The collection including the first Elsewhere comic and it’s sequel promise great things from a Victorian Era Bruce Wayne. While both do an adequate job in capturing the Gothic feel associated with the time period, it comes up just short of a truly amazing product.
Perhaps I am biased. Perhaps reading League of Extraordinary Gentlemen only a month ago set the standards too high. But I never felt either story grab me and hold on tight like other groundbreaking Batman tales such as The Dark Knight Returns and The Killing Joke. It is unfair of me to compare it to these iconic tales, yet these were the first two (and only) other Batman comics I have read at this point. By comparison, these fall flat.
(SPOILER WARNING: Mild spoilers ahead)
Let’s break them down into two separate stories. The original Gotham by Gaslight tells the story of Batman going up against Jack the Ripper. While writer Brian Augustyn has a fascinating take on the identity of the legendary villain, he doesn’t live up to the standards of Batman’s own legendary antagonists. It is a tale of betrayal and violence that fits well in the Batman universe, but is sadly predictable and lacks a captivating resolution.
At various points in the story we are given red herrings and callbacks to other Batman stories, but none of them go anywhere, much to my disappointment. I may seem overly harsh, but it is not a bad story, per se. It is just not what I was looking for in a Batman story, particularly one that has the promise of steampunk marvels. It was too tame, too ordinary, too simple. I recognize that there is only so much that Augustyn could tell in the short comic he was writing, but nevertheless, I felt a little cheated that more traditional Batman characters weren’t included.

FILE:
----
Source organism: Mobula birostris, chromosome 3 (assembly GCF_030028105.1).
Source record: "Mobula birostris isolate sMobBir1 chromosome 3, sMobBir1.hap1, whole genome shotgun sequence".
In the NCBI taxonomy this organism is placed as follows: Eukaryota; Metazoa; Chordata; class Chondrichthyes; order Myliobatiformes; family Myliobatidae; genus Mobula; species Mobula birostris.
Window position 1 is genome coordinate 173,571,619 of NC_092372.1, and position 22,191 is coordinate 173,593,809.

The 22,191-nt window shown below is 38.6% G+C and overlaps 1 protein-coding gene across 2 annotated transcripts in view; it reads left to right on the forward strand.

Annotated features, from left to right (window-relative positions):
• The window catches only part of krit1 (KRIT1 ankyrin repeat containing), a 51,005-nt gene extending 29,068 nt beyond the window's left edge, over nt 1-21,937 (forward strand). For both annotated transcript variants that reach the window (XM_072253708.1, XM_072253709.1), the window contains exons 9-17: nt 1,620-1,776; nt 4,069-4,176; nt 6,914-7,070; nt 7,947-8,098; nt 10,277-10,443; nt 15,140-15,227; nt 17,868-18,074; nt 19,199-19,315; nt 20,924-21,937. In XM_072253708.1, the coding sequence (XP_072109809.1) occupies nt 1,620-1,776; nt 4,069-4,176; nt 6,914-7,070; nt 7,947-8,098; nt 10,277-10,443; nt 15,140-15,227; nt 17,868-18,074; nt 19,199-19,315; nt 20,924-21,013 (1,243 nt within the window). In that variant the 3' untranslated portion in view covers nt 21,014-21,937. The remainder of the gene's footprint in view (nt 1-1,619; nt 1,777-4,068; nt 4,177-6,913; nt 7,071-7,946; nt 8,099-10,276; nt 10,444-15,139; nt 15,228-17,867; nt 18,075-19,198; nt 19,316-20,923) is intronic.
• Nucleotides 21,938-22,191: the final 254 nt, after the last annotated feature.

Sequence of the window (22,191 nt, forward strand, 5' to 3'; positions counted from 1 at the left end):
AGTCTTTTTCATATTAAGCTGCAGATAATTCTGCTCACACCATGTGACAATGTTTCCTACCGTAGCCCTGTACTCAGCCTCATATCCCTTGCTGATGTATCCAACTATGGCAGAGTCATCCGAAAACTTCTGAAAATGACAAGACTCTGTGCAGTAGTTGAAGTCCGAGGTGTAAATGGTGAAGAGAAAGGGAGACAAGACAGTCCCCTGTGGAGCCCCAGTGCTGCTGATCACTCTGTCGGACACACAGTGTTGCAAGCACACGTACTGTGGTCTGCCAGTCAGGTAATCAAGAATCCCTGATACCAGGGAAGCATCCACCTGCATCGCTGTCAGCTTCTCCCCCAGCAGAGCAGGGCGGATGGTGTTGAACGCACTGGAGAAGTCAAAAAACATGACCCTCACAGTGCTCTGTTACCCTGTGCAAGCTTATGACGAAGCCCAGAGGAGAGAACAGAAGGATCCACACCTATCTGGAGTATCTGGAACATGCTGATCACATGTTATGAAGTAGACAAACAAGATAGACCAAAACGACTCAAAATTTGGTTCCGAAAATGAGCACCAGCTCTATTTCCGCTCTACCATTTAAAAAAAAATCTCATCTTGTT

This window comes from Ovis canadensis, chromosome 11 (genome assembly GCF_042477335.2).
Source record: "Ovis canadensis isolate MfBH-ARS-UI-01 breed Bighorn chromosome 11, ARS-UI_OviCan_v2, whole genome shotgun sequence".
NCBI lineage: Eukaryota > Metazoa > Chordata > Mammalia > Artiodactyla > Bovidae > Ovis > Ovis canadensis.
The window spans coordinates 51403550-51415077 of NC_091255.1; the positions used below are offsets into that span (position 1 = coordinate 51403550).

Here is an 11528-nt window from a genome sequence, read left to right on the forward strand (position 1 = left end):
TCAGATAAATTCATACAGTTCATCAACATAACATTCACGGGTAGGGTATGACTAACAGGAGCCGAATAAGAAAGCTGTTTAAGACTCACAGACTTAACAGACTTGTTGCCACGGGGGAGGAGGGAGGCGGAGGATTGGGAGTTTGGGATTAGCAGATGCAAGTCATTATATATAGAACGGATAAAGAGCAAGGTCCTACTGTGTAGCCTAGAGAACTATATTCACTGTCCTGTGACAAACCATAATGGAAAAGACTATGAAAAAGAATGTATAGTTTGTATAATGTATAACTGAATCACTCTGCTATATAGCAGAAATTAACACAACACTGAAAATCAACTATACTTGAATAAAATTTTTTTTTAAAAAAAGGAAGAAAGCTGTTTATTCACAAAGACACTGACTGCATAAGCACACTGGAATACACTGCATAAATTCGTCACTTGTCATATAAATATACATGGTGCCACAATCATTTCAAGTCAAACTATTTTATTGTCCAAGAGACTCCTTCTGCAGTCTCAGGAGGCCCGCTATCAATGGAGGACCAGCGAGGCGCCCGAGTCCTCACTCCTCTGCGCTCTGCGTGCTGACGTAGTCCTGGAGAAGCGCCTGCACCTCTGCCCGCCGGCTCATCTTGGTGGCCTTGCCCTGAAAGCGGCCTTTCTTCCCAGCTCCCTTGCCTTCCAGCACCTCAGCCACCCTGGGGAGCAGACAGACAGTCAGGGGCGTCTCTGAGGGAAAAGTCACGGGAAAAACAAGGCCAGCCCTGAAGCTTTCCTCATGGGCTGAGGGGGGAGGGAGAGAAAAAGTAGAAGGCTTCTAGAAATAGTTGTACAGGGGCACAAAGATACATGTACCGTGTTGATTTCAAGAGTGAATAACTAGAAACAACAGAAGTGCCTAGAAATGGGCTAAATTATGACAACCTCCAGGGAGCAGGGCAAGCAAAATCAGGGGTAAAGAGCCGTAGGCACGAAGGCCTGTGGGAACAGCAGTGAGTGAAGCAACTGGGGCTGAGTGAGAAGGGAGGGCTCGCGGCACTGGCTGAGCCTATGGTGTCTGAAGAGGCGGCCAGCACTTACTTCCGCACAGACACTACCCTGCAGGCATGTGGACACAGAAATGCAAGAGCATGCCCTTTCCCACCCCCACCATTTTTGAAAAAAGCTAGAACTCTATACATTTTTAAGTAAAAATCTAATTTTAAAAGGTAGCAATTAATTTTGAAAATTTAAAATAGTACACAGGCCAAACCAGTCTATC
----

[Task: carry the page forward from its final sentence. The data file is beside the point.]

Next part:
That feeling carried over into the sequel. The main villain here is flamboyant, cocky, and typifies many Batman villains over the years. But he is still a new villain, and again, none of Batman’s traditional foes make an appearance. Side characters like Julie Madison and Commissioner Gordon appear, but our only antagonist (with any real substance, anyway) is the new Alexandre Leroi.
In this story, Augustyn includes includes a true steampunk style with Leroi’s airship flying over Gotham in the finale. Such potential. Leroi has a hidden partner that I was begging to be The Joker, The Penguin, any of Batman’s classic foes. But again, they fall flat. Even Buffalo Bill Cody makes an appearance, which goes nowhere. The conclusion is action-packed and exciting, but then the secret plot revealed at the end seems tacked on and counter-intuitive. The seeds are set throughout the comic, but the partnership between Leroi and his associate seems forced. at least the way I read it, Leroi does not seem to be the kind of person to acquiesce to such a petty plan.
Half the work of a graphic novel is done with artwork, and I would be remiss not to mention the work of artist Mike Mignola and inker P. Craig Russell. Their artwork was engaging and detailed, especially for Alexandre Leroi’s swashbuckler costume, which was everything we want from an airship pirate captain. The coloring was nicely muted for the classic Victorian look, and the images were engaging. I only wish the story was as intricate.
I am probably being too harsh on what is considered by some as one of the great Batman graphic novels. It is not by any means a horrible comic, and is worth a read if you are into that sort of thing. But it is not what I look for in a Batman comic, and doesn’t quite live up to my expectations for Gothic or steampunk fiction either. If Augustyn had more pages to fill with a more complex story arc, perhaps I would have enjoyed it more.
As it is, I think it is a decent enough read if you want a quick Batman story that is a bit different than normal. But I would recommend reading it at the library before dropping almost 15 dollars on the graphic novel at your local comic book store. Here’s hoping the upcoming movie version makes the story more engaging.